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April 29, 2009
Column # 1,444
"The End of Christian America?"
By Mike McManus

During Holy Week, Newsweek's cover story was entitled "The Decline and Fall of Christian America," the words of which were in the shape of a cross, written in red.

The magazine quotes R. Albert Mohler, Jr, President of the huge Southern Baptist Theological Seminary, as writing: "A remarkable culture-shift has taken place around us. The most basic contours of American culture have been radically altered. The so-called Judeo-Christian consensus of the last millennium has given way to a post-modern, post-Christian, post-Western cultural crisis which threatens the very heart of our culture."

Statistically, there is a decline of Christianity in America. The percentage of Americans who call themselves Christian has dropped 10 points from 86 to 76 percent. The percentage of people who say they are unaffiliated with any particular faith tradition has doubled to 16 percent. Finally, the number of atheists has jumped from 1 million people to 3.6 million.

More important, two-thirds of Americans believe that religion is "losing influence" while only 19 percent think its influence is growing.

However, it is a gross exaggeration to call America "post-Christian" when 76 percent of the nation consider themselves Christian, and two-fifths of America attend religious services weekly.

On the other hand Europe is post-Christian with church attendance down to one tenth or less.

Pollster George Barna recently reported a more nuanced perspective.  He found that half of all adults contend that Christianity is just one of many options that Americans choose from. Two-thirds of evangelicals, who tend to be more fervent in their faith, agreed that Christianity no longer has a lock on U.S. hearts.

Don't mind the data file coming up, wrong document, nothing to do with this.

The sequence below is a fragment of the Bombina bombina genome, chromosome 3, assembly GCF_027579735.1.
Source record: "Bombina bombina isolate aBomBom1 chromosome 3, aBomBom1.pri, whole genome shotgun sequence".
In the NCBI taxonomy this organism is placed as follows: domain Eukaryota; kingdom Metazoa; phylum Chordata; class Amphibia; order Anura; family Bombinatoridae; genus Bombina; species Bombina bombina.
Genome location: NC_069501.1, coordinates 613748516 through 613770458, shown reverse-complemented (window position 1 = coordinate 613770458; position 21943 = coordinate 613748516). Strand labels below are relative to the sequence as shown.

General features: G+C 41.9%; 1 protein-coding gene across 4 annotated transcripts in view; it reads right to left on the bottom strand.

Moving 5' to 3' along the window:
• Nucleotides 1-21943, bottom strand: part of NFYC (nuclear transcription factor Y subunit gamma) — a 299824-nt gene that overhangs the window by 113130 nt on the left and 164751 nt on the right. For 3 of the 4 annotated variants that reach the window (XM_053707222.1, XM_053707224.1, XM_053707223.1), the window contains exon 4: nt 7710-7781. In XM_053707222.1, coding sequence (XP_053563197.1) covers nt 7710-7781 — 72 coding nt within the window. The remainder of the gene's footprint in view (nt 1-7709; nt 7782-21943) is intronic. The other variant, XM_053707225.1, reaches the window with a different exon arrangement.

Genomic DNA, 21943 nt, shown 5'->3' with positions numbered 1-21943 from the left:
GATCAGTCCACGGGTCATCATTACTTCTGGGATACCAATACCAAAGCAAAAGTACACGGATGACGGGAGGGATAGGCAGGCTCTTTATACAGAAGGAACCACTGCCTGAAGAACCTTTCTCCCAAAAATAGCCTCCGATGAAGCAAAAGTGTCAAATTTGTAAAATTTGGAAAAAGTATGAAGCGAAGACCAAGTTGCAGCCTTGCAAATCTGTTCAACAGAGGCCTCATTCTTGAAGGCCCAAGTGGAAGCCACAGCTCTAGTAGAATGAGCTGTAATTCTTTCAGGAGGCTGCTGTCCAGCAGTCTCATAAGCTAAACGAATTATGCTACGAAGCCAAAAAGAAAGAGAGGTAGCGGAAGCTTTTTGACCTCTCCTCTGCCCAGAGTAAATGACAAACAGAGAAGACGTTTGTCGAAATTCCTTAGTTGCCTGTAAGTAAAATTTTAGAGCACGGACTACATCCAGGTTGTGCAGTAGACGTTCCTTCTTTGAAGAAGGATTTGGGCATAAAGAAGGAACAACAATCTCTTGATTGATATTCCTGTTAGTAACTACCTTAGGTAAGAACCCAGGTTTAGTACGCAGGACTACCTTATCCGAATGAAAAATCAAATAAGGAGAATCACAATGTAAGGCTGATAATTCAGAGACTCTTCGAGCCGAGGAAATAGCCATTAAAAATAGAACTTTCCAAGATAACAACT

However, by 3-1, Americans say their personal religious faith is "becoming even more important to them than it used to be as a source of objective and reliable moral guidance," Barna reports.  So while people think others are less committed, their own commitment level has risen.

That's proof that the Christian era has not ended.

Extraordinarily high percentages of born-again Christians, African-Americans and conservatives (84 to 91 percent) say their faith is becoming more important to them.

True, conservatives are chagrined by the undeniable growth of liberalism in Washington.  Not only is President Obama pro-abortion and a big spender, but he helped sweep substantial majorities of Democrats into control of the House and Senate. In Obama's first 100 days in office, Congress passed a huge $787 billion stimulus package despite the opposition of virtually all Republicans.

However, what matters to people of faith is how they live their lives. How many are making a difference in the lives of others?  America has long been a nation of volunteers.  Last year 62 million Americans volunteered time to serve others, 26.4 percent of the population. That is a large and remarkably stable share of the nation, down less than one percent since 2002, reports a survey of the Bureau of Labor Statistics.

On average people volunteer about an hour a week. Frankly, however, that is not much.  Nor am I impressed by the fact a quarter of Americans are volunteers.  If three-fourths are Christians, why aren't at least half of Americans donating time for others?

My conclusion is that most churches don't have a strategy to encourage volunteerism outside of church internal needs for the choir, Sunday School, etc. What is possible can be seen in the Saddleback Church of Dr. Rick Warren, where 13,000 lay ministers have been ordained (out of 30,000 members) to serve in 400 different community ministries.

I was a member of St. Paul's Episcopal Church in Darien, CT in 1981, when I heard my pastor, Rev. Terry Fullam, ask this question:  "What are you doing to serve the Lord?  Don't tell me you are an usher.  That is insignificant Christian service." (He got my attention, because I was an usher and proud of it.) 

He added, "My question is what are you doing to take the talent and gifts he has given you and using them to serve the Lord?" 

It prompted me to launch what became has two new careers.  At the time, I was writing a syndicated economic and political column called "The Northern Perspective."  Each week I suggested ways to strengthen the region's economy.

I then considered the boring church pages of most newspapers, and thought I could begin a new column to suggest ways America could live the faith it professes.  No modern nation has a higher percentage of religiously active people, yet the U.S. has high rates of divorce, crime, etc.

Ultimately, my columns on marriage led me to create a ministry called Marriage Savers whose goal is to revive God's first institution of marriage.

What are you doing to serve others?

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